Lord Martin was in the mean time most grievously disappointed. “The devil damn the fellow!” said he, “he crosses me like my evil genius. I have a month’s mind to send him a challenge. He is a tall, big looking fellow to be sure. But then if I could contrive to kill him. Ah, me! but fortune does not always favour the brave. My reputation is established. I do not want a duel for that. And for any other purpose, it is all a lottery. Fire and furies, death and destruction! something must be done. Let me think—About my brain.”
But lord Martin was not the only one whose hopes were disappointed, by the expected marriage of Delia. He loved her not, he felt not one flutter of complacency about his heart. It was vanity that first prompted him to address her. It was disappointed pride that now stung him. Even Mr. Prattle viewed her with a more generous affection. His genius was not indeed a daring one, but it was active and indefatigable. Squire Savage did not feel the less, though he did not spend many words about it. He was a blustering hector. He had the reputation of fearing nothing, and caring for nothing, that stood in his way. There were also other lovers beside these, whom the muse knows not, nor desires to know.
In this manner gins and snares seemed, on every side, to surround our happy and heedless lovers. They sported on the brink. They sighed, and smiled, and sang, and talked again. At length the eve of the day, from which their future happiness was to be dated, arrived. They had but one drawback, the continued averseness of lord Thomas Villiers. Damon was however now obliged, together with Mr. Hartley, to attend the lawyers at Mr. Moreland’s, in order to complete the previous formalities.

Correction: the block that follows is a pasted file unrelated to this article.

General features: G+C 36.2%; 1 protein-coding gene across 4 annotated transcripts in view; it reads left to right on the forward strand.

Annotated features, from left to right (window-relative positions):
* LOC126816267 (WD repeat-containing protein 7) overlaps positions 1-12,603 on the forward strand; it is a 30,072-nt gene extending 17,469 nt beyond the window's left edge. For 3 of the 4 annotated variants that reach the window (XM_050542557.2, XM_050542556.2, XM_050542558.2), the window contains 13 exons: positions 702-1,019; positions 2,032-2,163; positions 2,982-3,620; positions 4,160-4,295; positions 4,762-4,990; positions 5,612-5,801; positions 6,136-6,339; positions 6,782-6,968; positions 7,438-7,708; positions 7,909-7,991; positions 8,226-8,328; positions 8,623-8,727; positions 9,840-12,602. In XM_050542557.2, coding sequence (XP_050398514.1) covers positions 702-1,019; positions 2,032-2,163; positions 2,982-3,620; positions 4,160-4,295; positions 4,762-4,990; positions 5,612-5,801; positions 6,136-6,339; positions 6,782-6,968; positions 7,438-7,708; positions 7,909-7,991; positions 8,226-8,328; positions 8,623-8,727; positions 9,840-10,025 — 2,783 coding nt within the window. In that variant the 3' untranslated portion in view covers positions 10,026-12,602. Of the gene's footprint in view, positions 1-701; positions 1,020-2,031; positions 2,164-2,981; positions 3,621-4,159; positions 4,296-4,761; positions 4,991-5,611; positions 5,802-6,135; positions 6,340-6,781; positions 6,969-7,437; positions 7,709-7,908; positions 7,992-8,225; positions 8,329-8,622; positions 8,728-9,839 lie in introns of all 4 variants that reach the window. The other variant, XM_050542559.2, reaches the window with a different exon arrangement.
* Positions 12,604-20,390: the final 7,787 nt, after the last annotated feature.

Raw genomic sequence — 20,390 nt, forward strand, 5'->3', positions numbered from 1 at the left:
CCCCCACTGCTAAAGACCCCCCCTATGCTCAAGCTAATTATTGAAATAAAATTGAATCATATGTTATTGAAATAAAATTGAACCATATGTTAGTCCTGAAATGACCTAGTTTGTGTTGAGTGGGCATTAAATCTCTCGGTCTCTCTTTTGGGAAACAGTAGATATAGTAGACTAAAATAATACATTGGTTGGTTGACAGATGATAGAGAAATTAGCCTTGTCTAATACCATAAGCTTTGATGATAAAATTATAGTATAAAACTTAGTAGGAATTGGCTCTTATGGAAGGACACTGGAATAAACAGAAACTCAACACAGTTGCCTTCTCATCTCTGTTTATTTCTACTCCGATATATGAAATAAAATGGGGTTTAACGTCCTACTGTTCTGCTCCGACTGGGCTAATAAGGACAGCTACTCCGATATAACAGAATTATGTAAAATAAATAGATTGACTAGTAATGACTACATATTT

Containing what will terrify the reader.
At such a moment as this, a mind of delicacy and sensibility is fond of solitude. Delia told Mrs. Bridget, that she would take her usual walk, and be home time enough to superintend the oeconomy of supper, at which the company of Damon and sir William Twyford was expected.
They accordingly arrived before nine o’clock. Mrs. Bridget expected her mistress every moment. Damon and his friend would have gone out to meet her, but they were not willing to leave Mr. Hartley alone. The clock however struck ten, and no Delia appeared. Every one now began to be seriously uneasy. Damon and sir William went in both her most favourite walks to find her, but in vain. Messengers were dispatched twenty different ways. The lover repaired to the mansion of Lord Martin. The baronet immediately set out for the house of Mr. Savage.
Mr. Hartley, who, with the external of a bear, and the heart of a miser, was not destitute of the feelings of a parent, was now exceedingly agitated. He strided up and down the room with incredible velocity. He bit his fingers with anxiety, and threw his wig into the fire. “As I am a good man,” said he, “Mr. Prattle lives but almost next door, and I will go to him.” Mr. Prattle was at home, and having heard his story, condoled with him upon it with much apparent sincerity.